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To Forbear Or Not Forbear? That Is The Question….

2 Dec

The plan to relocate to New York is shaping up nicely. As I expected, reality has set in regarding just how much this is going to cost. Taking the Bar Exam is an expensive endeavor even with Mr. Terrific’s valued assistance.

He suggested a student loan forbearance a few weeks ago. He has used it in the past to save more money in case of a lay-off and has already applied for another.
I, Miss-Hurry-Up-And-Pay-That-Shit-Off, was a bit more apprehensive about it. I have finally started making headway on my Citibank Student Loan (read: I finally owe less than what I borrowed after THREE years of mostly more than the minimum payments). I mean, I am going to have to pay it back eventually why delay the inevitable?

Here’s where the EMOTIONAL side of money management is creeping in for me. I decided to stop being so cautious and spendthrift and actually had a LOT of fun this summer. So much so, I blew through most of my savings. My basic e-fund of $1,000 remained largely in tact. Then, I was blessed to begin a dreamy (did I just say that?) long distance relationship with Mr. Terrific, which DEMOLISHED my budget. LDRs and budget aren’t generally in the same conversation, although they should be. Now I’m relocating.

I would love to have enough money to save for emergencies, retirement, relocation and pay for my bar expenses, but there’s just not that much money to go around.

As a contingency planner, I usually start from a worse-case scenario point of view. For me that would be passing the New York bar, but being unable to secure employment there prior to my move in or around June 2011. In the meantime, I need to have a sizeable emergency and savings fund.

Currently I make payments totaling $441.61, which includes a debt snowball payment for $53.67 on my Citibank loan. I paid off one student loan with a monthly payment of $53.67 and rolled the payment amount to my next lowest balance loan for those unfamiliar with the snowball concept.

Obtaining a forbearance on my Direct Loans will free up $330.11 per month for saving. The potential saving for my Citibank loan is unclear because I believe I will still be required to make interest payments during that time. The minimum monthly obligation is only $57.83. In reviewing a past statement, it appears on a $57.83 payment, $16.99 is applied to interest. If this is indeed the case, a forbearance will free up $94.51 per month for saving (the difference b/w what I’m currently paying $111.50 and the interest of $16.99).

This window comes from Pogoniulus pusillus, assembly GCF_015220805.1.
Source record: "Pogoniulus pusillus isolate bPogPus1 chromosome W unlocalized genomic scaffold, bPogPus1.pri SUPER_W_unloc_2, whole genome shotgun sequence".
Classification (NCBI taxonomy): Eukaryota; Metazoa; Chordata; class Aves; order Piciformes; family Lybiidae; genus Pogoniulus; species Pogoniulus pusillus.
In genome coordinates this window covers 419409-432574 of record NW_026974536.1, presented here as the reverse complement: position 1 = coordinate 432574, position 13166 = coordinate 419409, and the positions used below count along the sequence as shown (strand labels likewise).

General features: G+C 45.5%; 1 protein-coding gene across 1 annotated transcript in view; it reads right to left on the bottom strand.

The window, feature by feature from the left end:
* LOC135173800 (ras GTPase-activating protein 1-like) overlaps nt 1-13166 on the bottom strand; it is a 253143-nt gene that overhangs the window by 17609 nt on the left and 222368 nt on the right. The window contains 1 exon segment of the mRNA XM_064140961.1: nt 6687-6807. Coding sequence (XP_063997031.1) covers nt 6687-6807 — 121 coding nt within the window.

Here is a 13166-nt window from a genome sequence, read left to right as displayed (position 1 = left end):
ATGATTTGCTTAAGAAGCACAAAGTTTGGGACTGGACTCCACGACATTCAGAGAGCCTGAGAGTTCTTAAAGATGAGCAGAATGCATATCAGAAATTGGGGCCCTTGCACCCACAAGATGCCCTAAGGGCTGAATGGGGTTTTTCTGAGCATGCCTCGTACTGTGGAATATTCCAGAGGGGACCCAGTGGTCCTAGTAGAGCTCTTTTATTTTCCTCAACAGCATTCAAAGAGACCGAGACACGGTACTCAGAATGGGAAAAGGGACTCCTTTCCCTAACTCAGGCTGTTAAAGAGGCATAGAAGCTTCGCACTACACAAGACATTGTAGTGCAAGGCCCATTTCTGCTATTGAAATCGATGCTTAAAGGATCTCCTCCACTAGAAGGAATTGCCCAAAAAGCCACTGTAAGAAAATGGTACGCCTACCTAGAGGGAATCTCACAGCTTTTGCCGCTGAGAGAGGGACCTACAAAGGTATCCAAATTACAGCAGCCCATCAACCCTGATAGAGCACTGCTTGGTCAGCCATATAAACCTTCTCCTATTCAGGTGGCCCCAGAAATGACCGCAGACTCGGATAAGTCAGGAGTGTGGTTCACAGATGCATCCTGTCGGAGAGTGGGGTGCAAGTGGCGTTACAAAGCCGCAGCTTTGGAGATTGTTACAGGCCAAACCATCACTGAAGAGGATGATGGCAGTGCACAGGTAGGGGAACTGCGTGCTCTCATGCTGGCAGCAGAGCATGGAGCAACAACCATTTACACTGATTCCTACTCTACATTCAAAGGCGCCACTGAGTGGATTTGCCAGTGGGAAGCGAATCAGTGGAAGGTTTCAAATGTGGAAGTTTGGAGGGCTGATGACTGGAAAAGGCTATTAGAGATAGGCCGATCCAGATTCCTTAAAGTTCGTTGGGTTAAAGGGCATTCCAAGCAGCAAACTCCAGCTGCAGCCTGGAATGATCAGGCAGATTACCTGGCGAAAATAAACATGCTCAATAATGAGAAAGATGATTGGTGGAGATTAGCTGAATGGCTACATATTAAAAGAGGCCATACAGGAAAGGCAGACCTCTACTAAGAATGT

I am looking at saving $424.62 per month. I applied on 11/22. I’m not sure how long it will take to process, but I should know something for certain by January. If approved, I can project $2547.72 of savings from a forbearance alone.


What Is The Difference Between a Deferment and a Forbearance?

29 Nov

With the rising costs of higher education, many people turn to student loans to finance their degree(s). Generally there is a 6 month grace period after graduation before repayment begins. But there are two other options of repayment postponement:

Forbearance and Deferment. What exactly are the differences?

Deferment options vary depending on what type of loan you have and your specific circumstances. You may qualify for a deferment if, for example, you are enrolled in school, serving on active duty in the military, unemployed, or experiencing economic hardship. During periods of deferment, the federal government will make interest payments on any subsidized loan. Interest on unsubsidized loans will accrue during periods of deferment and forbearance.

Forbearance options also vary depending on what type of loan you have and your specific circumstances. They offer a temporary suspension of your student loan payments if you don’t qualify for a student loan deferment, your deferment options have been exhausted, or you are experiencing financial difficulties. You are responsible for all interest that accrues regardless of the type of loan you have.

The best source of information concerning each option is the lender. Your options can vary greatly with the type of loan(s) you have. Don’t be afraid to contact your servicer(s) to ask any and all questions.